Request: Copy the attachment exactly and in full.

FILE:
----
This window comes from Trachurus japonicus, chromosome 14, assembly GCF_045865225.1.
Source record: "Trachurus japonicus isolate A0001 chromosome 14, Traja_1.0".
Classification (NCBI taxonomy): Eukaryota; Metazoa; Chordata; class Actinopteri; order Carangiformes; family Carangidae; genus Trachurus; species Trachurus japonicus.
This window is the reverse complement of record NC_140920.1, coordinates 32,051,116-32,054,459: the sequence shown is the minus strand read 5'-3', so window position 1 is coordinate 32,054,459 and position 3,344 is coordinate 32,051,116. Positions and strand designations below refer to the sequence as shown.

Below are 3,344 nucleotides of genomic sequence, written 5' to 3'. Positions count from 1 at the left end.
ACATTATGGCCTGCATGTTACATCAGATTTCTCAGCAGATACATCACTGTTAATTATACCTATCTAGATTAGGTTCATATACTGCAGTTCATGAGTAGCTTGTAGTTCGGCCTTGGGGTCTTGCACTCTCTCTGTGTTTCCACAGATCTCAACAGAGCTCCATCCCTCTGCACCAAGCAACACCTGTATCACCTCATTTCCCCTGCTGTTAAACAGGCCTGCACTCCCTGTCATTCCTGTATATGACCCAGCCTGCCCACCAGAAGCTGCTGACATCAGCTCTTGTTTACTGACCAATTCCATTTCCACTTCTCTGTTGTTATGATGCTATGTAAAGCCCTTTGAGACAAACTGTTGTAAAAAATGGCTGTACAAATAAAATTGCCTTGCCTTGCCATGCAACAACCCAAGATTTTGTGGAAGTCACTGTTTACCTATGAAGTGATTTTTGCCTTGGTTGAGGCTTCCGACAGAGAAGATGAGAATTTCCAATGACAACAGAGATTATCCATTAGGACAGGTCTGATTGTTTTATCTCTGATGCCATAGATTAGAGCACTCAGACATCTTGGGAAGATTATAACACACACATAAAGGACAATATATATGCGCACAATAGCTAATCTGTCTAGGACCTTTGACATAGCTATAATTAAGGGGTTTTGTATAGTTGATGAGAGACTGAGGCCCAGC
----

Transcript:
This window comes from Trachurus japonicus, chromosome 14, assembly GCF_045865225.1.
Source record: "Trachurus japonicus isolate A0001 chromosome 14, Traja_1.0".
Classification (NCBI taxonomy): Eukaryota; Metazoa; Chordata; class Actinopteri; order Carangiformes; family Carangidae; genus Trachurus; species Trachurus japonicus.
This window is the reverse complement of record NC_140920.1, coordinates 32,051,116-32,054,459: the sequence shown is the minus strand read 5'-3', so window position 1 is coordinate 32,054,459 and position 3,344 is coordinate 32,051,116. Positions and strand designations below refer to the sequence as shown.

Below are 3,344 nucleotides of genomic sequence, written 5' to 3'. Positions count from 1 at the left end.
ACATTATGGCCTGCATGTTACATCAGATTTCTCAGCAGATACATCACTGTTAATTATACCTATCTAGATTAGGTTCATATACTGCAGTTCATGAGTAGCTTGTAGTTCGGCCTTGGGGTCTTGCACTCTCTCTGTGTTTCCACAGATCTCAACAGAGCTCCATCCCTCTGCACCAAGCAACACCTGTATCACCTCATTTCCCCTGCTGTTAAACAGGCCTGCACTCCCTGTCATTCCTGTATATGACCCAGCCTGCCCACCAGAAGCTGCTGACATCAGCTCTTGTTTACTGACCAATTCCATTTCCACTTCTCTGTTGTTATGATGCTATGTAAAGCCCTTTGAGACAAACTGTTGTAAAAAATGGCTGTACAAATAAAATTGCCTTGCCTTGCCATGCAACAACCCAAGATTTTGTGGAAGTCACTGTTTACCTATGAAGTGATTTTTGCCTTGGTTGAGGCTTCCGACAGAGAAGATGAGAATTTCCAATGACAACAGAGATTATCCATTAGGACAGGTCTGATTGTTTTATCTCTGATGCCATAGATTAGAGCACTCAGACATCTTGGGAAGATTATAACACACACATAAAGGACAATATATATGCGCACAATAGCTAATCTGTCTAGGACCTTTGACATAGCTATAATTAAGGGGTTTTGTATAGTTGATGAGAGACTGAGGCCCAGC